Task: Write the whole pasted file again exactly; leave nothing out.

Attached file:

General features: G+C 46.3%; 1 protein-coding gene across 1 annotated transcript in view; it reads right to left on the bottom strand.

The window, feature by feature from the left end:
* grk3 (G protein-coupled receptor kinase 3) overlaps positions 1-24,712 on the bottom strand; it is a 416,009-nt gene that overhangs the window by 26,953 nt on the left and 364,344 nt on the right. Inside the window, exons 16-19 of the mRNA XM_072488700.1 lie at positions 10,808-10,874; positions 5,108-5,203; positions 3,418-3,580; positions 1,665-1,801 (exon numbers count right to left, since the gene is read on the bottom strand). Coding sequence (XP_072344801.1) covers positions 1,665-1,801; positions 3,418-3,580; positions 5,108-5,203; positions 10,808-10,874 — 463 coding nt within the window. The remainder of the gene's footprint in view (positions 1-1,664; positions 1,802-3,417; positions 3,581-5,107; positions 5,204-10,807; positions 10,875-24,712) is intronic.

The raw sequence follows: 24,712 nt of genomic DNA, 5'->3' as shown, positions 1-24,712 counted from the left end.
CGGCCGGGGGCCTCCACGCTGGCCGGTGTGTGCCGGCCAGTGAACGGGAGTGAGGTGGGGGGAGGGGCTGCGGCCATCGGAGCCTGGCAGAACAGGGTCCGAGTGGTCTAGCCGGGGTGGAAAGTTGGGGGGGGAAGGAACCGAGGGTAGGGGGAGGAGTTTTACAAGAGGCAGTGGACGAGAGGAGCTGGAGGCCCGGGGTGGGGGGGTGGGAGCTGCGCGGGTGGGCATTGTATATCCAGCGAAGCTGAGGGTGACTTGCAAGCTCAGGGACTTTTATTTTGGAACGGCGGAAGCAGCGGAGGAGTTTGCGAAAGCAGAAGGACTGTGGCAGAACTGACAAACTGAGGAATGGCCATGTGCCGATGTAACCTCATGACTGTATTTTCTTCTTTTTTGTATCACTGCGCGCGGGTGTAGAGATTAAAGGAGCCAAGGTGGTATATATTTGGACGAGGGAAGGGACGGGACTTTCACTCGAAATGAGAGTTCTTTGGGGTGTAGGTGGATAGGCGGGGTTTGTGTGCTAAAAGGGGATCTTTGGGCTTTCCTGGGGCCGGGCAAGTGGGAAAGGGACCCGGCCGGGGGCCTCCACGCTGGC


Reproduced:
General features: G+C 46.3%; 1 protein-coding gene across 1 annotated transcript in view; it reads right to left on the bottom strand.

The window, feature by feature from the left end:
* grk3 (G protein-coupled receptor kinase 3) overlaps positions 1-24,712 on the bottom strand; it is a 416,009-nt gene that overhangs the window by 26,953 nt on the left and 364,344 nt on the right. Inside the window, exons 16-19 of the mRNA XM_072488700.1 lie at positions 10,808-10,874; positions 5,108-5,203; positions 3,418-3,580; positions 1,665-1,801 (exon numbers count right to left, since the gene is read on the bottom strand). Coding sequence (XP_072344801.1) covers positions 1,665-1,801; positions 3,418-3,580; positions 5,108-5,203; positions 10,808-10,874 — 463 coding nt within the window. The remainder of the gene's footprint in view (positions 1-1,664; positions 1,802-3,417; positions 3,581-5,107; positions 5,204-10,807; positions 10,875-24,712) is intronic.

The raw sequence follows: 24,712 nt of genomic DNA, 5'->3' as shown, positions 1-24,712 counted from the left end.
CGGCCGGGGGCCTCCACGCTGGCCGGTGTGTGCCGGCCAGTGAACGGGAGTGAGGTGGGGGGAGGGGCTGCGGCCATCGGAGCCTGGCAGAACAGGGTCCGAGTGGTCTAGCCGGGGTGGAAAGTTGGGGGGGGAAGGAACCGAGGGTAGGGGGAGGAGTTTTACAAGAGGCAGTGGACGAGAGGAGCTGGAGGCCCGGGGTGGGGGGGTGGGAGCTGCGCGGGTGGGCATTGTATATCCAGCGAAGCTGAGGGTGACTTGCAAGCTCAGGGACTTTTATTTTGGAACGGCGGAAGCAGCGGAGGAGTTTGCGAAAGCAGAAGGACTGTGGCAGAACTGACAAACTGAGGAATGGCCATGTGCCGATGTAACCTCATGACTGTATTTTCTTCTTTTTTGTATCACTGCGCGCGGGTGTAGAGATTAAAGGAGCCAAGGTGGTATATATTTGGACGAGGGAAGGGACGGGACTTTCACTCGAAATGAGAGTTCTTTGGGGTGTAGGTGGATAGGCGGGGTTTGTGTGCTAAAAGGGGATCTTTGGGCTTTCCTGGGGCCGGGCAAGTGGGAAAGGGACCCGGCCGGGGGCCTCCACGCTGGC